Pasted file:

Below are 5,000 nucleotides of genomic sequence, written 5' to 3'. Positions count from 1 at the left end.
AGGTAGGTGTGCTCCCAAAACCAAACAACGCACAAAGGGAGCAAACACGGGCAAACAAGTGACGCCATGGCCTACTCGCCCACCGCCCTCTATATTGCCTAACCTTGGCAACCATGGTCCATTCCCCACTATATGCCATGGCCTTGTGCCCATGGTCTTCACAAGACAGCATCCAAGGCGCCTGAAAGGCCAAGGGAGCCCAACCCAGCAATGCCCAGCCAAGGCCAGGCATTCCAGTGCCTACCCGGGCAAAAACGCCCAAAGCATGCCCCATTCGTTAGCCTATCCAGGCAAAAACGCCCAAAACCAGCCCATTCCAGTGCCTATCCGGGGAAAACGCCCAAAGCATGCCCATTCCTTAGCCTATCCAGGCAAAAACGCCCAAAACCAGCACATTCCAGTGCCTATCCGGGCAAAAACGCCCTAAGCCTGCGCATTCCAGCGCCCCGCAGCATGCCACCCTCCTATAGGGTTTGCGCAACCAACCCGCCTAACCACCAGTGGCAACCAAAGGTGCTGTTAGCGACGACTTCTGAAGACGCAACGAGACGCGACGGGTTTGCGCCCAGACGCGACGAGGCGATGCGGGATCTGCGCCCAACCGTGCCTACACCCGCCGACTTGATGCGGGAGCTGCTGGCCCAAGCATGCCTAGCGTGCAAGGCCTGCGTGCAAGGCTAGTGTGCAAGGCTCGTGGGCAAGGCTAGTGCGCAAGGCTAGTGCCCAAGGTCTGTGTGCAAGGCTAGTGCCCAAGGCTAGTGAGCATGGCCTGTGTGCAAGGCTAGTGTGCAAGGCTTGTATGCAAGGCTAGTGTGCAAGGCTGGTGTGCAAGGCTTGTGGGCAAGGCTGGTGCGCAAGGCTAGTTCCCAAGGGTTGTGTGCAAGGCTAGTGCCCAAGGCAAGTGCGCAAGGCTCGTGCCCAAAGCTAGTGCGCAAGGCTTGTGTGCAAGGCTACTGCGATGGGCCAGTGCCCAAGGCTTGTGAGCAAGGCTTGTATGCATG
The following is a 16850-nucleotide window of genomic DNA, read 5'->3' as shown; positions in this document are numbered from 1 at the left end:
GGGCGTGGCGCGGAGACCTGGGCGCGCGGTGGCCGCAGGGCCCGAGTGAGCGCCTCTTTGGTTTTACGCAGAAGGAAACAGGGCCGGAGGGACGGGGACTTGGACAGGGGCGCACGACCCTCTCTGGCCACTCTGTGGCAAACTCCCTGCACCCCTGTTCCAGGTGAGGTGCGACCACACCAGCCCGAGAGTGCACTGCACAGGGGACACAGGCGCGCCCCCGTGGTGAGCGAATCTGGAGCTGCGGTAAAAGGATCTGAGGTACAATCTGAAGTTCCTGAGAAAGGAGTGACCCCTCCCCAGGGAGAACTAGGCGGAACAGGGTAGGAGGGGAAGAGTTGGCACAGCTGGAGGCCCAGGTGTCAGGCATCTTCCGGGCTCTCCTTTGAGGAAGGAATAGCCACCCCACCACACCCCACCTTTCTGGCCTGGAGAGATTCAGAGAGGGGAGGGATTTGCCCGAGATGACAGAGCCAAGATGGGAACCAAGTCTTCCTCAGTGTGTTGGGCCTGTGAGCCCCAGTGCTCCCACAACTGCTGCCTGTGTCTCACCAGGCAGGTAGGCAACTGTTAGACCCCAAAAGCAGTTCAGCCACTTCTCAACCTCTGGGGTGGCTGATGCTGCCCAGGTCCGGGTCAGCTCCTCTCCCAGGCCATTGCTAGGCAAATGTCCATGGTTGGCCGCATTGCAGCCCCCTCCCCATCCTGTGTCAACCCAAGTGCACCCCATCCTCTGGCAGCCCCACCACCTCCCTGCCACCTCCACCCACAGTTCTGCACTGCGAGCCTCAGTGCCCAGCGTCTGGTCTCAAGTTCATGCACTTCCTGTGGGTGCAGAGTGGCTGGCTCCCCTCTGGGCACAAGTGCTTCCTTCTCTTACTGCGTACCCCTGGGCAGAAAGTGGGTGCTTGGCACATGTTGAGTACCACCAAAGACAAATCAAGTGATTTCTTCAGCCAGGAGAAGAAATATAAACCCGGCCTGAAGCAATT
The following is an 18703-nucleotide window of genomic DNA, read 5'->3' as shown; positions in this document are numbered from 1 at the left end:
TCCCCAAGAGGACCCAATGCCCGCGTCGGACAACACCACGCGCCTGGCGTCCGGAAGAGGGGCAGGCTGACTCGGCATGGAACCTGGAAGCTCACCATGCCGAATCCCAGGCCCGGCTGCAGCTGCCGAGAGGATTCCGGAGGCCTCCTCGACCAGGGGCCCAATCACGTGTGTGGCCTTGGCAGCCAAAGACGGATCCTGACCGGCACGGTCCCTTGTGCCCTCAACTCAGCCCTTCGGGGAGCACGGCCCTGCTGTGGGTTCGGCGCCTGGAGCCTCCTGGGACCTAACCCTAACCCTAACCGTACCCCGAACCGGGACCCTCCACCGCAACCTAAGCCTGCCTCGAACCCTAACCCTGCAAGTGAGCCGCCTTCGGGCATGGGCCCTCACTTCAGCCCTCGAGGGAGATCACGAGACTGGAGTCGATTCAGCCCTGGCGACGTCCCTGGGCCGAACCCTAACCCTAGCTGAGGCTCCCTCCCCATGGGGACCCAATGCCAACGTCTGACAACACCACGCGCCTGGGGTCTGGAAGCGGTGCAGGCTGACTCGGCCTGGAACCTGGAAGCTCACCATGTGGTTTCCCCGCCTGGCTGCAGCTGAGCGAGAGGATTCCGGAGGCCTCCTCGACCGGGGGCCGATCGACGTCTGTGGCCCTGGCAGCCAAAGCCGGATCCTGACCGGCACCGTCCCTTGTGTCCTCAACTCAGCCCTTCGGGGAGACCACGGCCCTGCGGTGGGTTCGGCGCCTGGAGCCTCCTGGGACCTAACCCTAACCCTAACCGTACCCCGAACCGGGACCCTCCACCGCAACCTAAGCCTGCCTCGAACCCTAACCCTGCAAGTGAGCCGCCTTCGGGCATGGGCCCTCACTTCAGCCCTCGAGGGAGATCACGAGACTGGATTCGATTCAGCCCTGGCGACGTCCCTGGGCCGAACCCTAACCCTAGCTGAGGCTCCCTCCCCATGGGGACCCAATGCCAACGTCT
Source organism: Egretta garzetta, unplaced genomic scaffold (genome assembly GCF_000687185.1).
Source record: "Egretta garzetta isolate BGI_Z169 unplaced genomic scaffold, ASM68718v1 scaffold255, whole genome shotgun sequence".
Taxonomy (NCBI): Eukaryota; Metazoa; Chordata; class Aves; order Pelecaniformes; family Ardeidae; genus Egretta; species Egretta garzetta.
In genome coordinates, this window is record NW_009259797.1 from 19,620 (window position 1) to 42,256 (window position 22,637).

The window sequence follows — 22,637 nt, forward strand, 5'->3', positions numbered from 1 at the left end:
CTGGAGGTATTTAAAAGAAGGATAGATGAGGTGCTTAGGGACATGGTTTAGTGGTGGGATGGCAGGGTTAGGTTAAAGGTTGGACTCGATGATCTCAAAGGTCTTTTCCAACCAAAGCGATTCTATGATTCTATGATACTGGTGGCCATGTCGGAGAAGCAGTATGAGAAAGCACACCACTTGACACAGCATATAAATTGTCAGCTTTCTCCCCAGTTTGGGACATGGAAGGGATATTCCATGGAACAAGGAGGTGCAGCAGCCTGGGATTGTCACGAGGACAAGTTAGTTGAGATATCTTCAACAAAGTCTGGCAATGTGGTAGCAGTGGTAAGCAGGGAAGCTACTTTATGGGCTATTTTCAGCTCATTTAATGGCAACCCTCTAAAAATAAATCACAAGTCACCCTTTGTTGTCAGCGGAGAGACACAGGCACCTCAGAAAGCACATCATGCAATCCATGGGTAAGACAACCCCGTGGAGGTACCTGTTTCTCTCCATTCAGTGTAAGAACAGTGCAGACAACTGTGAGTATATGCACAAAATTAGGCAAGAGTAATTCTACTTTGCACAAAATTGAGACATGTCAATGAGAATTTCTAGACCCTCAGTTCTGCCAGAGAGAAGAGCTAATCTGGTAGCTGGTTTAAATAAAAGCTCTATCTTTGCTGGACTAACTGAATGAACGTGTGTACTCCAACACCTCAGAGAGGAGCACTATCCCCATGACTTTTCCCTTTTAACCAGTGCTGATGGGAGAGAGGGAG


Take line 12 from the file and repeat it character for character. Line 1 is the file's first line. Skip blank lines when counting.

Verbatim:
CTGGAGGTATTTAAAAGAAGGATAGATGAGGTGCTTAGGGACATGGTTTAGTGGTGGGATGGCAGGGTTAGGTTAAAGGTTGGACTCGATGATCTCAAAGGTCTTTTCCAACCAAAGCGATTCTATGATTCTATGATACTGGTGGCCATGTCGGAGAAGCAGTATGAGAAAGCACACCACTTGACACAGCATATAAATTGTCAGCTTTCTCCCCAGTTTGGGACATGGAAGGGATATTCCATGGAACAAGGAGGTGCAGCAGCCTGGGATTGTCACGAGGACAAGTTAGTTGAGATATCTTCAACAAAGTCTGGCAATGTGGTAGCAGTGGTAAGCAGGGAAGCTACTTTATGGGCTATTTTCAGCTCATTTAATGGCAACCCTCTAAAAATAAATCACAAGTCACCCTTTGTTGTCAGCGGAGAGACACAGGCACCTCAGAAAGCACATCATGCAATCCATGGGTAAGACAACCCCGTGGAGGTACCTGTTTCTCTCCATTCAGTGTAAGAACAGTGCAGACAACTGTGAGTATATGCACAAAATTAGGCAAGAGTAATTCTACTTTGCACAAAATTGAGACATGTCAATGAGAATTTCTAGACCCTCAGTTCTGCCAGAGAGAAGAGCTAATCTGGTAGCTGGTTTAAATAAAAGCTCTATCTTTGCTGGACTAACTGAATGAACGTGTGTACTCCAACACCTCAGAGAGGAGCACTATCCCCATGACTTTTCCCTTTTAACCAGTGCTGATGGGAGAGAGGGAG